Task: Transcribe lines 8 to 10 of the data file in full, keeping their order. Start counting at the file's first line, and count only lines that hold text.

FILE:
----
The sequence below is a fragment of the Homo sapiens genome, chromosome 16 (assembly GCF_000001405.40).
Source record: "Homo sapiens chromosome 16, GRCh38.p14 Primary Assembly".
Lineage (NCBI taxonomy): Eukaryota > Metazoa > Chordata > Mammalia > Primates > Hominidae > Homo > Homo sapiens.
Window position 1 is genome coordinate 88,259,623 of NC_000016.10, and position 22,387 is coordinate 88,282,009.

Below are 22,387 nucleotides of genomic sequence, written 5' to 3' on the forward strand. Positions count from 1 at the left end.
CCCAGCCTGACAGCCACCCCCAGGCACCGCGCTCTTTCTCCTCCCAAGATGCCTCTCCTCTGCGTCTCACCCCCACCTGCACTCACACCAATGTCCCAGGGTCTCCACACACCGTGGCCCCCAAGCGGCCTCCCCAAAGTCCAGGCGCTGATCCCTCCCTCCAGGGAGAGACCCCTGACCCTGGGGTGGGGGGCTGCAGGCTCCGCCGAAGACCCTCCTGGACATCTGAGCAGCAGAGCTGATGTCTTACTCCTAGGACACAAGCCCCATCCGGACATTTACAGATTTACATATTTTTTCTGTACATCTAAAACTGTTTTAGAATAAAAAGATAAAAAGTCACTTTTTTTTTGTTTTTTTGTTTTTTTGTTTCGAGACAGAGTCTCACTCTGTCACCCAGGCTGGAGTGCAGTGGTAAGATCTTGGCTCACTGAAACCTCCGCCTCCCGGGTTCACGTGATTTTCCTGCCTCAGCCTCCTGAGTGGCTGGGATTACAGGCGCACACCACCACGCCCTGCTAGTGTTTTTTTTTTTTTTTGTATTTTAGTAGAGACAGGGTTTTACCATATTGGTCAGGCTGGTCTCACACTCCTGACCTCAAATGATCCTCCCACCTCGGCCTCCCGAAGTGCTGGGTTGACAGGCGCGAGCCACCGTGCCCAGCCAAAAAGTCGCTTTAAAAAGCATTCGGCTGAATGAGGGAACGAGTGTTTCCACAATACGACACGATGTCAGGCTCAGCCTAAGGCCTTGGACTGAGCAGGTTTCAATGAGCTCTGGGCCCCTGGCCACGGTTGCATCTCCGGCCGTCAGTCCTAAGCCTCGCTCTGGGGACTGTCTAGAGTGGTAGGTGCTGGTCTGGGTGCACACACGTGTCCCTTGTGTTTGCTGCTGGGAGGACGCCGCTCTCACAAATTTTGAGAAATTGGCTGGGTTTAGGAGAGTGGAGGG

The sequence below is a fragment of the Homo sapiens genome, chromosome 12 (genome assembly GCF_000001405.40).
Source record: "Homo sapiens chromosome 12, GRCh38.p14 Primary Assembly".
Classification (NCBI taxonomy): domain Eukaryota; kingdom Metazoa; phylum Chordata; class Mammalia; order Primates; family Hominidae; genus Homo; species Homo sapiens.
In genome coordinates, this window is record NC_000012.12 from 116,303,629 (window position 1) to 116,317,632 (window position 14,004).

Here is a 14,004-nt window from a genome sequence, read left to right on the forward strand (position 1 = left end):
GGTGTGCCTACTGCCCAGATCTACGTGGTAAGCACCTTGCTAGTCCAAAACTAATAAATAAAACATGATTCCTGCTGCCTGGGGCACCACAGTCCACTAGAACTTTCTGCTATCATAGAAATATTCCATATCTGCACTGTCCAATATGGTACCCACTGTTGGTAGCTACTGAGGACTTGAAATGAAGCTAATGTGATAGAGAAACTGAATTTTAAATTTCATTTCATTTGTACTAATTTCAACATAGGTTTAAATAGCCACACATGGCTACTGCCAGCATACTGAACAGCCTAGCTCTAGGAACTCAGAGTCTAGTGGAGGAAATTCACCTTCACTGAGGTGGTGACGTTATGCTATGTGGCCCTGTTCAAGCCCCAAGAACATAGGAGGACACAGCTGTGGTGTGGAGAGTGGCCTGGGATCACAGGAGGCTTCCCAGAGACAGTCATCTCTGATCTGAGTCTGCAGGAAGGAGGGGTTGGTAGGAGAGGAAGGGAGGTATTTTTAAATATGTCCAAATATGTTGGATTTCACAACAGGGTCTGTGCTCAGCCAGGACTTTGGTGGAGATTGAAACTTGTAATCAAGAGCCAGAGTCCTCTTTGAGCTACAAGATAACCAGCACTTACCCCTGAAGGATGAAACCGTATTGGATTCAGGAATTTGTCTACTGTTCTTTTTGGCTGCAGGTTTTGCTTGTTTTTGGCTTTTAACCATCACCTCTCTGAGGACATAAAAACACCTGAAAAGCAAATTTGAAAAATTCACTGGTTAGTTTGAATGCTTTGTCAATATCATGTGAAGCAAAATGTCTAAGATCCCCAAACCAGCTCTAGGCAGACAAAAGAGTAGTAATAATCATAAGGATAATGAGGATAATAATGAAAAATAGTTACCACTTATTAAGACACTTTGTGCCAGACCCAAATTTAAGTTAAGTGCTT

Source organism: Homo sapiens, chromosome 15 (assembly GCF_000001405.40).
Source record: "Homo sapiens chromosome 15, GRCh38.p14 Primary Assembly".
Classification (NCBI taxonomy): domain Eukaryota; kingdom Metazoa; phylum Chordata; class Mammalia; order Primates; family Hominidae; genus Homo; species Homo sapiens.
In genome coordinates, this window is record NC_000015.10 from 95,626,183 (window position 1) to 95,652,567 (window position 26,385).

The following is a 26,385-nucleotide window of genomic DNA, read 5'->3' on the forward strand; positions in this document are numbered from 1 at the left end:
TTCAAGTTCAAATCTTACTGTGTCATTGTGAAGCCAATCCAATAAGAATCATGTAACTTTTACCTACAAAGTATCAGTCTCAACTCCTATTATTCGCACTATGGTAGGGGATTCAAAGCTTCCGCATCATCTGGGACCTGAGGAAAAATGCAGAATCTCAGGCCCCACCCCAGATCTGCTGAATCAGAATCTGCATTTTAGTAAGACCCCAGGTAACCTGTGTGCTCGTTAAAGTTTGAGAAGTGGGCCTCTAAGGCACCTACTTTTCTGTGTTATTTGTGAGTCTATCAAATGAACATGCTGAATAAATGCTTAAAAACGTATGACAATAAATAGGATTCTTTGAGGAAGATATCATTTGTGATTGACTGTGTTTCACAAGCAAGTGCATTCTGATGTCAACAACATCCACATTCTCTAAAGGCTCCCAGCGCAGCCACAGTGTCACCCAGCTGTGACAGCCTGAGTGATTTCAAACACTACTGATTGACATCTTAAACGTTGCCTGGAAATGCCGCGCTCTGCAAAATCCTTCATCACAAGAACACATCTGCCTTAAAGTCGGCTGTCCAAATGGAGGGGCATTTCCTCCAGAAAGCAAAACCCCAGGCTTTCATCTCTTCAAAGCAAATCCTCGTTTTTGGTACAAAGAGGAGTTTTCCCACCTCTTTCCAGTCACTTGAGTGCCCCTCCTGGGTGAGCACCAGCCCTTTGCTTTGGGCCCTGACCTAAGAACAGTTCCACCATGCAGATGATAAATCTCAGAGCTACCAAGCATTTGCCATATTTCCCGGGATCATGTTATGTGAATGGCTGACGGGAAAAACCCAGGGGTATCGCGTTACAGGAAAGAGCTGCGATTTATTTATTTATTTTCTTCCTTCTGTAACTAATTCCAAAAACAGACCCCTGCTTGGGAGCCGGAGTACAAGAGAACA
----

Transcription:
Source record: "Homo sapiens chromosome 12, GRCh38.p14 Primary Assembly".
Classification (NCBI taxonomy): domain Eukaryota; kingdom Metazoa; phylum Chordata; class Mammalia; order Primates; family Hominidae; genus Homo; species Homo sapiens.
In genome coordinates, this window is record NC_000012.12 from 116,303,629 (window position 1) to 116,317,632 (window position 14,004).